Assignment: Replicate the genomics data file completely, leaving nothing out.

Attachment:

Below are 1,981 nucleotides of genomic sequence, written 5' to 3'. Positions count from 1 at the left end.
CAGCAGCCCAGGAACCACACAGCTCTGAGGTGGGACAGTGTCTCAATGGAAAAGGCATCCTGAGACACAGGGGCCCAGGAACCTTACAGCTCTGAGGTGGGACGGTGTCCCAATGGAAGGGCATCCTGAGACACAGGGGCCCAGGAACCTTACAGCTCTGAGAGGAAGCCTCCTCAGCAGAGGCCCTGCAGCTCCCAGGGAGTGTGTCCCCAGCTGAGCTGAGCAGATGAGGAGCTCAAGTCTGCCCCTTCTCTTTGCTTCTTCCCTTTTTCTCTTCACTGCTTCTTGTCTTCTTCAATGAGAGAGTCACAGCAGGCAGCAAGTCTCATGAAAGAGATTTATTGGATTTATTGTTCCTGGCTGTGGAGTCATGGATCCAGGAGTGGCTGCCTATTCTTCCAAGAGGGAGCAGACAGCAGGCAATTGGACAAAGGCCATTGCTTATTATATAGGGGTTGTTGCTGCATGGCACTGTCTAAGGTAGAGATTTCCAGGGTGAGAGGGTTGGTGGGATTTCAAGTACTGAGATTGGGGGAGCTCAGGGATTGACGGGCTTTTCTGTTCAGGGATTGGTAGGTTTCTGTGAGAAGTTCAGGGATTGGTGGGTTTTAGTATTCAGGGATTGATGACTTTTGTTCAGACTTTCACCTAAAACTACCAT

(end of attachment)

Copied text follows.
Below are 1,981 nucleotides of genomic sequence, written 5' to 3'. Positions count from 1 at the left end.
CAGCAGCCCAGGAACCACACAGCTCTGAGGTGGGACAGTGTCTCAATGGAAAAGGCATCCTGAGACACAGGGGCCCAGGAACCTTACAGCTCTGAGGTGGGACGGTGTCCCAATGGAAGGGCATCCTGAGACACAGGGGCCCAGGAACCTTACAGCTCTGAGAGGAAGCCTCCTCAGCAGAGGCCCTGCAGCTCCCAGGGAGTGTGTCCCCAGCTGAGCTGAGCAGATGAGGAGCTCAAGTCTGCCCCTTCTCTTTGCTTCTTCCCTTTTTCTCTTCACTGCTTCTTGTCTTCTTCAATGAGAGAGTCACAGCAGGCAGCAAGTCTCATGAAAGAGATTTATTGGATTTATTGTTCCTGGCTGTGGAGTCATGGATCCAGGAGTGGCTGCCTATTCTTCCAAGAGGGAGCAGACAGCAGGCAATTGGACAAAGGCCATTGCTTATTATATAGGGGTTGTTGCTGCATGGCACTGTCTAAGGTAGAGATTTCCAGGGTGAGAGGGTTGGTGGGATTTCAAGTACTGAGATTGGGGGAGCTCAGGGATTGACGGGCTTTTCTGTTCAGGGATTGGTAGGTTTCTGTGAGAAGTTCAGGGATTGGTGGGTTTTAGTATTCAGGGATTGATGACTTTTGTTCAGACTTTCACCTAAAACTACCAT